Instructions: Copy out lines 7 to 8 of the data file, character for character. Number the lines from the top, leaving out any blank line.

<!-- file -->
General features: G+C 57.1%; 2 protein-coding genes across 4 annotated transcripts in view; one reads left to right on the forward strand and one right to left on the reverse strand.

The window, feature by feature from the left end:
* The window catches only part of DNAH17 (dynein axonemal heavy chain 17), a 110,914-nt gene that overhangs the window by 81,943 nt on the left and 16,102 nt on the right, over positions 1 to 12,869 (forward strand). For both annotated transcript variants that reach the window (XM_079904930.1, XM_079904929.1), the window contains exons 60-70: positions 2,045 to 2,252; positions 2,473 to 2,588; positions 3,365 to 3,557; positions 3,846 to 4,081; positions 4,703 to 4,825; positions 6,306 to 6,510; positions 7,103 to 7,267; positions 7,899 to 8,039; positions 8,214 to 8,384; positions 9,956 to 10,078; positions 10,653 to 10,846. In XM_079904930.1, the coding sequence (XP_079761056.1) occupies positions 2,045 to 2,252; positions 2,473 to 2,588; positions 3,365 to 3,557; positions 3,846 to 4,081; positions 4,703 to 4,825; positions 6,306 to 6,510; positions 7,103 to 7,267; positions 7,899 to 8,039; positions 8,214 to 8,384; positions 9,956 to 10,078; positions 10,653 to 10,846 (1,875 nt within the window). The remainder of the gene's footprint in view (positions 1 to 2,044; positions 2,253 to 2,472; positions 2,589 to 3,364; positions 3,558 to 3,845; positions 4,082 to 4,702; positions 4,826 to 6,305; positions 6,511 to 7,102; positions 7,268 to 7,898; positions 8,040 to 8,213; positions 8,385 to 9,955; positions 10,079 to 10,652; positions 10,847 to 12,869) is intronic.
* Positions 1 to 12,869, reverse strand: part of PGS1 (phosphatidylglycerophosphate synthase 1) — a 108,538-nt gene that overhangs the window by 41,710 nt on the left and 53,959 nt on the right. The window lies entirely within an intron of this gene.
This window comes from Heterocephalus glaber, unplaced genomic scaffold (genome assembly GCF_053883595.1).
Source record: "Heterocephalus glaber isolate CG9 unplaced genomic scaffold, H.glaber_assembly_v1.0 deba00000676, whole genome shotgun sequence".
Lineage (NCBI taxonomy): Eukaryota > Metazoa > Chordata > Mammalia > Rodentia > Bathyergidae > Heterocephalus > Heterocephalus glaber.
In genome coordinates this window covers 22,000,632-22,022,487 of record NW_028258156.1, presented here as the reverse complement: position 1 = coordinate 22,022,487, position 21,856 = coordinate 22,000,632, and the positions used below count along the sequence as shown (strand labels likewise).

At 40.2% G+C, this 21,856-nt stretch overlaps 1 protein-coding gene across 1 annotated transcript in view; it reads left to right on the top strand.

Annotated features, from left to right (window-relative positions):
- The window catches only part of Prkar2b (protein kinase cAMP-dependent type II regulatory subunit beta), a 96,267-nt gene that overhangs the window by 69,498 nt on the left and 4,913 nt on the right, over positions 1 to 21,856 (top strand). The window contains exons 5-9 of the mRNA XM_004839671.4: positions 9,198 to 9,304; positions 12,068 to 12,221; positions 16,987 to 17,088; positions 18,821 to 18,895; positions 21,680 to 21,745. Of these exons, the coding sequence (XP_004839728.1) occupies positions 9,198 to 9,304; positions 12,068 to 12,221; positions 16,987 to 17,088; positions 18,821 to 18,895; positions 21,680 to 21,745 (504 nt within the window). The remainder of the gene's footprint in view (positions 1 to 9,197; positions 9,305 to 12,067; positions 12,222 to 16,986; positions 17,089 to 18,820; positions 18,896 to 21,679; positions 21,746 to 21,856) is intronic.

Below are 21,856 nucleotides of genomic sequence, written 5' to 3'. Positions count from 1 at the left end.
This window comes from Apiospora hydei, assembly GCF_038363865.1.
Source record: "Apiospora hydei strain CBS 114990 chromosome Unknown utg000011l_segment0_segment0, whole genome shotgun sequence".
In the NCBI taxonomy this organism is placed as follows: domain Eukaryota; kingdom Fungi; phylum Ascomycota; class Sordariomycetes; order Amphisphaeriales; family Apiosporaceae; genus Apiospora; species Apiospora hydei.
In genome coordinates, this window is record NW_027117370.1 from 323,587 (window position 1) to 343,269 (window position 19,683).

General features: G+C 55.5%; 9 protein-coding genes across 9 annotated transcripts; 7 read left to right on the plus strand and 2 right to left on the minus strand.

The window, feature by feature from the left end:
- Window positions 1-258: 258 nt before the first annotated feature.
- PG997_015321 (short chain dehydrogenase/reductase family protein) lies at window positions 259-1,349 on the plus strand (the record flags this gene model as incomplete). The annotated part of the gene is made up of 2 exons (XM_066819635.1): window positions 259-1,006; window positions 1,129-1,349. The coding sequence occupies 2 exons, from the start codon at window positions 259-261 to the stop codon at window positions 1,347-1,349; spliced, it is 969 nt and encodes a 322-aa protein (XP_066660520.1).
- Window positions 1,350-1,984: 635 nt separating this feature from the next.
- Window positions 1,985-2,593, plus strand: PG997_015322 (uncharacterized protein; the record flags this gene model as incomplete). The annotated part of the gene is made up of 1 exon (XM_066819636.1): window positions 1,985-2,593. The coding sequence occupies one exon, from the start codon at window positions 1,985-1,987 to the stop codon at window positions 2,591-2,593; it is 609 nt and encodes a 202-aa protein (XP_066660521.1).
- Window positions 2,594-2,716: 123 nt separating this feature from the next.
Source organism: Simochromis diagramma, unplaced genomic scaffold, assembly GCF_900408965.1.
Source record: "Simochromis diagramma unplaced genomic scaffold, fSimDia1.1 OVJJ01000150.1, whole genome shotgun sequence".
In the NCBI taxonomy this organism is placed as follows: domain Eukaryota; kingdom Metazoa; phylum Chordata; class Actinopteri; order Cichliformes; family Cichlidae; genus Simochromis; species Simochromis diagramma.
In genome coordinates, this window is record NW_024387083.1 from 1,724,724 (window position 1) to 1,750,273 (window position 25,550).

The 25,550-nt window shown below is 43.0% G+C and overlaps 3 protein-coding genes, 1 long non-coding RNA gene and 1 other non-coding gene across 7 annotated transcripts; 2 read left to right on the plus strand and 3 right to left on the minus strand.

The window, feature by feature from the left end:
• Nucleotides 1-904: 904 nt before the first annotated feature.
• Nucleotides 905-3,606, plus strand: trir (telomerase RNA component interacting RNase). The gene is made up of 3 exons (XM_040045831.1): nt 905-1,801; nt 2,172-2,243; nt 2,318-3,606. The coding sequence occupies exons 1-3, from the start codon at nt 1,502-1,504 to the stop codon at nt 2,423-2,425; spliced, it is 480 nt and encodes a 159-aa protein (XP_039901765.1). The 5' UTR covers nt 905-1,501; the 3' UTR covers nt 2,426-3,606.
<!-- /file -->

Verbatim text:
Lineage (NCBI taxonomy): Eukaryota > Metazoa > Chordata > Mammalia > Rodentia > Bathyergidae > Heterocephalus > Heterocephalus glaber.
In genome coordinates this window covers 22,000,632-22,022,487 of record NW_028258156.1, presented here as the reverse complement: position 1 = coordinate 22,022,487, position 21,856 = coordinate 22,000,632, and the positions used below count along the sequence as shown (strand labels likewise).